Further, following the ratio of the clarification, interest rate will always be 15% in case of reverse charge.
Note: The above change will come into effect on the day the Finance Bill receives the assent of the President.
III. Amendment under Section 78A of the Finance Act, 1994
Section 78A of the Finance Act, 1994 deals with the penalty on any director, manager, secretary or officer who is engaged in the day to day operations and conduct of business and was knowingly party to the contravention made by the organization which may extend to one lakh rupees. The cases in which such penalty can be imposed are as under:
- evasion of Service tax;
- issuance of invoice without provision of Service;
- availment and utilization of credit of taxes without actual receipt of taxable service; and
- failure to pay amount of Service tax collected beyond six months
The Finance Bill, 2016 had proposed to insert an explanation under this Section which read as under:
"Explanation: For the removal of doubts, it is hereby clarified that where any service tax has not been levied or paid or has been short-levied or short paid or erroneously refunded, and the proceedings with respect to a notice issued under sub-section (1) of section 73 or the proviso to sub-section (1) of section 73 is concluded in accordance with the provisions of clause (i) of the first proviso to section 76 or clause (i) of the second proviso to section 78, as the case may be, the proceedings pending against any person under this section shall also be deemed to have been concluded."
According to clause (i) of first proviso to Section 76, if Service tax along with interest is paid within a period of 30 days from the date of service of notice under Section 73(1), no penalty shall be payable.
And according to clause (i) of the second proviso to Section 78, if Service tax along with interest and 15% penalty is paid within a period of 30 days from the date of service of notice under Section 73(1), the penalty under Section 78 will be restricted to 15%.
The said explanation provides that if proceedings under Section 76 or 78 have been concluded, then in that case proceedings initiated vide Section 78A will deemed be concluded and consequently no penalty proceedings can be initiated against any director, manager, secretary or officer who is engaged in the day to day operations and conduct of business.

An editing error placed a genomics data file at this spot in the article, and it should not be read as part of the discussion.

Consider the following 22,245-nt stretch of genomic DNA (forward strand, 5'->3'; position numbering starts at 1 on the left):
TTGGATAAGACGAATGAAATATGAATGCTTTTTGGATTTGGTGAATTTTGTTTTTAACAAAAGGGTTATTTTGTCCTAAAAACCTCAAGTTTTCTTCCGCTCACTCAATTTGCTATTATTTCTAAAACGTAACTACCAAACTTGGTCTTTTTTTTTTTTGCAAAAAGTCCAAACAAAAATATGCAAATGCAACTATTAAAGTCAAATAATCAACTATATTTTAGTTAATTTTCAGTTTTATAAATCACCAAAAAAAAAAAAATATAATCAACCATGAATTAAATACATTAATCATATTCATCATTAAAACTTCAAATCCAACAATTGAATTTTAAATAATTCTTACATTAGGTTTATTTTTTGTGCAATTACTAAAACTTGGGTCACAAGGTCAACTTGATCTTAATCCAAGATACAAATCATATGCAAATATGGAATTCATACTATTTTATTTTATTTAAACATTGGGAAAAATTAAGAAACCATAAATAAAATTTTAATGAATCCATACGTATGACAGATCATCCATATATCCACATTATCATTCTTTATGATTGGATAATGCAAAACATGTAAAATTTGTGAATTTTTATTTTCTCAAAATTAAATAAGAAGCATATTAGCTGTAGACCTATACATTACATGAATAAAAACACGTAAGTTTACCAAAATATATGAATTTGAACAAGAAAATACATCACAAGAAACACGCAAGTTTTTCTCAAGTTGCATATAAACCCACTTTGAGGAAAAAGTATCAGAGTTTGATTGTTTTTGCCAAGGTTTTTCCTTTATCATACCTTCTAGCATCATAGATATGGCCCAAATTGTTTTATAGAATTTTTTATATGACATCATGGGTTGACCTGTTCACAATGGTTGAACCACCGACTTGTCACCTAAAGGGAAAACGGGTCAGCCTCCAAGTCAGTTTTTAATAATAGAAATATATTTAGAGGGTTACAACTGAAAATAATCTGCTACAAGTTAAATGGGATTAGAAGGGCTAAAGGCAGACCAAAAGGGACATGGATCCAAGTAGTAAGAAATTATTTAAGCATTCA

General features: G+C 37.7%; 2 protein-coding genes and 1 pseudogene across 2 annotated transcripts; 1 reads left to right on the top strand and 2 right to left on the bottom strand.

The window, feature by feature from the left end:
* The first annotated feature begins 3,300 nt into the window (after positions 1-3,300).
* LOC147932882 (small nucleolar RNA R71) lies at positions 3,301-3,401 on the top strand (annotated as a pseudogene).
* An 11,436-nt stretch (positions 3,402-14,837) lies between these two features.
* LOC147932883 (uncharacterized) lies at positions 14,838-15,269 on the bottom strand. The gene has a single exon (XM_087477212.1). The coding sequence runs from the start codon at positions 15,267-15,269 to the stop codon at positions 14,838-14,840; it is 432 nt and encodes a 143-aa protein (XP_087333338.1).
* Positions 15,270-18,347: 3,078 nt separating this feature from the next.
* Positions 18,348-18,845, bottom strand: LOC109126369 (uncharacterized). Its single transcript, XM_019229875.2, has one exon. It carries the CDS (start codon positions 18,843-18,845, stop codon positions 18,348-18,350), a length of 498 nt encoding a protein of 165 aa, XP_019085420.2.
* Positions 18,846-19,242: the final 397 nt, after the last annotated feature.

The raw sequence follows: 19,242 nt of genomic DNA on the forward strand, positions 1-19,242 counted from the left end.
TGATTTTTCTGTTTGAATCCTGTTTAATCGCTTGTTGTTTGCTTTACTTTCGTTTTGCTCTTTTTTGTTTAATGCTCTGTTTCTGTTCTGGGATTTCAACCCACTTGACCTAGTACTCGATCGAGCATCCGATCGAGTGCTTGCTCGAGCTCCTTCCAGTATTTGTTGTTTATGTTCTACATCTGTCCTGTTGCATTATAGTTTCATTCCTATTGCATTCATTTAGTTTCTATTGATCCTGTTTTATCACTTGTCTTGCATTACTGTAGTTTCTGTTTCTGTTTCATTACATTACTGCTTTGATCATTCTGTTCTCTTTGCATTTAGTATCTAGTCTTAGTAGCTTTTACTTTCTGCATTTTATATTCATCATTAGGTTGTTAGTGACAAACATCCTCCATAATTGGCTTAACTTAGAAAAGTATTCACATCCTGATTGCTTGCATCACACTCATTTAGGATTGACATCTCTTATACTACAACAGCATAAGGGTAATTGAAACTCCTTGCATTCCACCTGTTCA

IV. Amendment under Section 89 of the Finance Act, 1994
Section 89 of the Finance Act, 1994 imposes prosecution under the following situations:
- knowingly evades payment of Service tax;
- avails and utilizes credit of taxes without actual receipt of taxable service either fully or partially;
- maintains false books of accounts or fails to supply any information;
- failure to pay amount of Service tax collected beyond six months
The Finance Bill 2016 had proposed to increase the monetary limit for launching prosecution in respect of above mentioned cases from Rs. 50 lakhs to Rs. 2 crore.
V. Amendment under Section 91 of the Finance Act, 1994
The power to arrest in Service tax is being restricted only to situations where the tax payer has collected the tax but not deposited it to the exchequer, and that too above a threshold of Rs 2 crore.
It is pertinent to note that Commissioner of Central Excise may authorize the Central Excise Officer not below the rank of Superintendent of Central Excise to arrest such person. Further the power of releasing an arrest person on bail or otherwise has been withdrawal from Assistant Commissioner, or the Deputy Commissioner by omitting the sub section (3) of Section 91 of the Finance Act, 1994.
Atul Kumar Gupta
B Com (Hons) FCA, FCMA, LLB, MIMA, CIQA, PGDEMM
Central Council Member of ICAI (2016-2019)